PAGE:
5 Reasons to use New Retrospective Formats

It seems like the importance of having retrospectives in Agile teams has been covered, and more and more teams understand the reasons behind it and believe in them. But the more retrospectives you’ve completed, the more difficult it becomes to keep teams engaged.

How do you make your retrospectives not only more interesting, but also more productive?

Consequences of terrible retrospectives

We’ve all been there, we’ve all participated in at least one less-than-ideal retrospective. For years I’ve been asking people to share their experiences with courage and transparency. Here is a small snippet of what I’ve seen:

2020 04 18 Mastering Retrospectives Retrospective Framing Awful - ScrumMastered 2024

Everything you see in the image above, such as silence, anger, lack of engagement, no new ideas, lack of action – it all is a consequence of a stale retrospective.

That is why it is important to use various retrospective techniques and formats. If you are still not sure, why it’s NOT ok to use the same technique every time, keep reading.

Benefits of new Retrospective formats

Here is why I think it is extremely important to spice up your Scrum Master toolbox with new Retrospective techniques:

  • Increased engagement. You simply can’t keep doing the same thing over and over again expecting people to stay interested. That is why providing your teams with a choice of techniques will help them get engaged in each retrospective you hold. It will almost turn it into a game.
  • Variety of results. Different techniques provide you with an opportunity to look at the same problems from different angles which it turn might bring you new ideas of how to solve those problems. What I also found interesting, that new techniques help you uncover some of the hidden issues that no one on the team ever mentioned before.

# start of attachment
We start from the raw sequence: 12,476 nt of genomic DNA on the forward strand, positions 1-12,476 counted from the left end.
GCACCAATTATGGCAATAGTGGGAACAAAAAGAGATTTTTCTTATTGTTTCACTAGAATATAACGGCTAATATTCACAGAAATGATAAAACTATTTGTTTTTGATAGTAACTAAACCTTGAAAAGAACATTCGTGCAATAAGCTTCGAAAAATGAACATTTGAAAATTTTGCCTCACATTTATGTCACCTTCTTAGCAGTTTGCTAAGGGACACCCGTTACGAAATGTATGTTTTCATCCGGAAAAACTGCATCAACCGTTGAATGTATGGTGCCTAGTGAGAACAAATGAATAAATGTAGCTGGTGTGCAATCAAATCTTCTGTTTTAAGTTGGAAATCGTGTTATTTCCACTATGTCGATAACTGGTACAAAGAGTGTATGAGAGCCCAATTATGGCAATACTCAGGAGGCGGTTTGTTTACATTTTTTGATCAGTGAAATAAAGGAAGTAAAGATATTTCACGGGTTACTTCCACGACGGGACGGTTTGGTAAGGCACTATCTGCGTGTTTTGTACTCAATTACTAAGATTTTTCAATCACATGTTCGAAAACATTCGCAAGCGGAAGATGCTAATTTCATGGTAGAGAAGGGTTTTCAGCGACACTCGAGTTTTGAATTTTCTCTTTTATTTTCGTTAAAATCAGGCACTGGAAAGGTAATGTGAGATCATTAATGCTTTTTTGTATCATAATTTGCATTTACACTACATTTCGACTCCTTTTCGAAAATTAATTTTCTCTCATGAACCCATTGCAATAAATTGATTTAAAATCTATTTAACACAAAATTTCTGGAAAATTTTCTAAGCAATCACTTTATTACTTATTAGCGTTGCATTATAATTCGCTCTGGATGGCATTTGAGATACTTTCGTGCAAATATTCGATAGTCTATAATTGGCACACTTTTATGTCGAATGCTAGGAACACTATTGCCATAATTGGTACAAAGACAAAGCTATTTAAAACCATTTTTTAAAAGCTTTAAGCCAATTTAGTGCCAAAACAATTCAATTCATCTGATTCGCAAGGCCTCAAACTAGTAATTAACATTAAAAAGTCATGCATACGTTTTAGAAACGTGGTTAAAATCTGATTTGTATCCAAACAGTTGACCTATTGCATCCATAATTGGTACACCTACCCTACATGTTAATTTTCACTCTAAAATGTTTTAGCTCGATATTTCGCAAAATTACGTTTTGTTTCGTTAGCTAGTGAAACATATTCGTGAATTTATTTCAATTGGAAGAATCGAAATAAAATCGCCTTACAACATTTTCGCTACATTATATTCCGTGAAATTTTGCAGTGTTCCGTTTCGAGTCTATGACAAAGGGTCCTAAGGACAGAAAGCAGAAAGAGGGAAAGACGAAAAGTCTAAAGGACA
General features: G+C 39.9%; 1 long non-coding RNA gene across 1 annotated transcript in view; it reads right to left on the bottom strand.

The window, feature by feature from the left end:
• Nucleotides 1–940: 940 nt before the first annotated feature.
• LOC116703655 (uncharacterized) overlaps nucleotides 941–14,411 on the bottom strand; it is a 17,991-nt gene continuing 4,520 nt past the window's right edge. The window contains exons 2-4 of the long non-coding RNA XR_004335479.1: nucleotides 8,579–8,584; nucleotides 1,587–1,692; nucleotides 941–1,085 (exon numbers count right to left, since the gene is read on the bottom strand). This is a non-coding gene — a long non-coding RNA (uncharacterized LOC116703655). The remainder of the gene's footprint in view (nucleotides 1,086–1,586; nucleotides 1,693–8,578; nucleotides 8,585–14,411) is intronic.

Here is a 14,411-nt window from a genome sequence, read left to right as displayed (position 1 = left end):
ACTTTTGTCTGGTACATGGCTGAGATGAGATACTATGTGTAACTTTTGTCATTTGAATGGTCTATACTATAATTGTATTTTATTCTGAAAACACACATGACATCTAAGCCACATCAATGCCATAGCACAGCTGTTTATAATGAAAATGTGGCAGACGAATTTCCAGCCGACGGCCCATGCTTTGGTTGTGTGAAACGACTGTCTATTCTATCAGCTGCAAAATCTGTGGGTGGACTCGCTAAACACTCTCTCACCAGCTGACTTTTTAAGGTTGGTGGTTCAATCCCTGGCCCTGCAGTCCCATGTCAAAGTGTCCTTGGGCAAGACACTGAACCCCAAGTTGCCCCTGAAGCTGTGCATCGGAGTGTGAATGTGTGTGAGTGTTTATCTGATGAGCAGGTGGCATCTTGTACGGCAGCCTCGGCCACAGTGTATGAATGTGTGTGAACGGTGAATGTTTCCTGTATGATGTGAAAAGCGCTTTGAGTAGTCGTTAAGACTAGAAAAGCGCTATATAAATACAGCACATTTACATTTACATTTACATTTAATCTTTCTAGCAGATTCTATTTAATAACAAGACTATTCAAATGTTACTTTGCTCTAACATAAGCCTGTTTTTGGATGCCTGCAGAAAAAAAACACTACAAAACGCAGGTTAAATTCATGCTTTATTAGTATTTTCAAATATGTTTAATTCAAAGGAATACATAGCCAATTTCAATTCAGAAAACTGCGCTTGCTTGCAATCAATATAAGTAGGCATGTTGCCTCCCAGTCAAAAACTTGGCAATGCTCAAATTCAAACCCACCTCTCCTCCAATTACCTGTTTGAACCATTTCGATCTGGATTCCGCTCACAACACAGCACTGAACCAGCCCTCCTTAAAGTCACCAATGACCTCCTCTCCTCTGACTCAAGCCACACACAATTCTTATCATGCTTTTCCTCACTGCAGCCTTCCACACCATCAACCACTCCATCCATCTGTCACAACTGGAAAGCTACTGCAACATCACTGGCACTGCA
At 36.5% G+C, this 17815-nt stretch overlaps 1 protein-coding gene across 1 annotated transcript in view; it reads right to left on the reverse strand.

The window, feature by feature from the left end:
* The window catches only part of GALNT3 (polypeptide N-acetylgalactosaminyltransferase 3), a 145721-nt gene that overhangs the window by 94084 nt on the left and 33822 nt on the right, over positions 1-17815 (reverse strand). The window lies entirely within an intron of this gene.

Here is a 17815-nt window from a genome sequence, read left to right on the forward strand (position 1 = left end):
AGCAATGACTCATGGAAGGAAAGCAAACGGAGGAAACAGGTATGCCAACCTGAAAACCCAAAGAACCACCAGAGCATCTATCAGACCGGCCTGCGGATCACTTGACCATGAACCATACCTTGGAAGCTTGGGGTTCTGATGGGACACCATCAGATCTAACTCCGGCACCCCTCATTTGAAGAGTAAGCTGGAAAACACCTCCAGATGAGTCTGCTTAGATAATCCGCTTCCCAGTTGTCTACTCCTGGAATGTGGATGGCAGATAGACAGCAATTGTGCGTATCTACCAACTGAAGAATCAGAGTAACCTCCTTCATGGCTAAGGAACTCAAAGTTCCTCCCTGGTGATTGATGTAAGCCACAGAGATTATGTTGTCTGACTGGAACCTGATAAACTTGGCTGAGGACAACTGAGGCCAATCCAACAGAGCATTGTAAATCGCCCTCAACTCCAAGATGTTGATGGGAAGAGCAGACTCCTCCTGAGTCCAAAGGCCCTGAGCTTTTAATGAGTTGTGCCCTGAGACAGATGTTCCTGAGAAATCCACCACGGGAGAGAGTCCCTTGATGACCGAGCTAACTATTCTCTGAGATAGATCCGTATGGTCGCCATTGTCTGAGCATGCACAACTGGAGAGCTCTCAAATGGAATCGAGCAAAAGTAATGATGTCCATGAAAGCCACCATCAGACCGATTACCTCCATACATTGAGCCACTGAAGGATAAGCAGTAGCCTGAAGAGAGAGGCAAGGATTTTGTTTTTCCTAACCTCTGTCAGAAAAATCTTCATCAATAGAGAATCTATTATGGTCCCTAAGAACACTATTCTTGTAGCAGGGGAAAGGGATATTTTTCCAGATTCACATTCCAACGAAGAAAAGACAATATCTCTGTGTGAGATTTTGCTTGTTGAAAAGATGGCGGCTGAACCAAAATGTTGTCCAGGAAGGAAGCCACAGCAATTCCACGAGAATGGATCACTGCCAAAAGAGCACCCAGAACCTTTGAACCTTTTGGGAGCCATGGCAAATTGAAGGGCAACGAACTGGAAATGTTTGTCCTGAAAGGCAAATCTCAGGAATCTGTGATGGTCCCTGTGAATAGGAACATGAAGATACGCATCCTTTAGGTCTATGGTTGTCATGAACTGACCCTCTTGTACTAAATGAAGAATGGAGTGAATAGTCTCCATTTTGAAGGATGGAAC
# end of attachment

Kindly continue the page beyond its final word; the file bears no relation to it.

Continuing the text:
• Personalized analysis. With a variety of techniques to use, you can easily direct your team at looking at the issues that are more relevant to them. If there’s a specific problem you would like to solve, you can choose the best technique to talk about it.
  • Better statistics. Once you set up a set of techniques, you can finally start collecting some feedback about them. Simple questions about how the team liked a certain technique will go a long way in perfecting your Scrum Master Toolbox.
  • Fun. As simple as that. Especially if you have multiple teams to work with, doing the same thing every Retrospective will quickly become tedious. This will not only be more fun for your teams, but for you as well.

Preparation is worth it

I’ve been using a variety of techniques to run inspect-and-adapt discussions with my teams throught the years. The results have always been amazing, and not only during the retrospective itself.

Even skeptical teams started to get excited about new formats and techniques we were going to use. It was fun and engaging, while still very solution-oriented.

Of course, this required a lot of preparation work in advance from my side. That is a part of the Scrum Master role after all, so I was taking extra steps to help my teams succeed.

If you are not sure where to start, I’ve got you covered!

Check out my free guide to engaging Retrospectives that will give you great tips on how to run your first Retro or just a new technique you haven’t tried before.

Excerpt from Retrospectives A Scrum Masters Guide Free Download from ScrumMastered 2021 - ScrumMastered 2024

Retrospective Poker Cards

Learn more about the Retrospective Poker cards for Scrum Masters. They give you everything you need to run 20 successful retrospective formats, with preparation tips, instructions, and guidelines.

Even if changing techniques is intimidating at first as you need to be more prepared for each discussion (and we all know that the time is of essence for us), try it once, and you’ll get into it.

What was most successful retrospective format you’ve used and why?

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About the author

Hi, my name is Daria Bagina. Iā€™m a Professional Scrum Trainer with Scrum.org and a experience Agile leader. I help teams and organizations to get the most out of the Scrum and Agile implementation by sharing my personal stories and practical advice.

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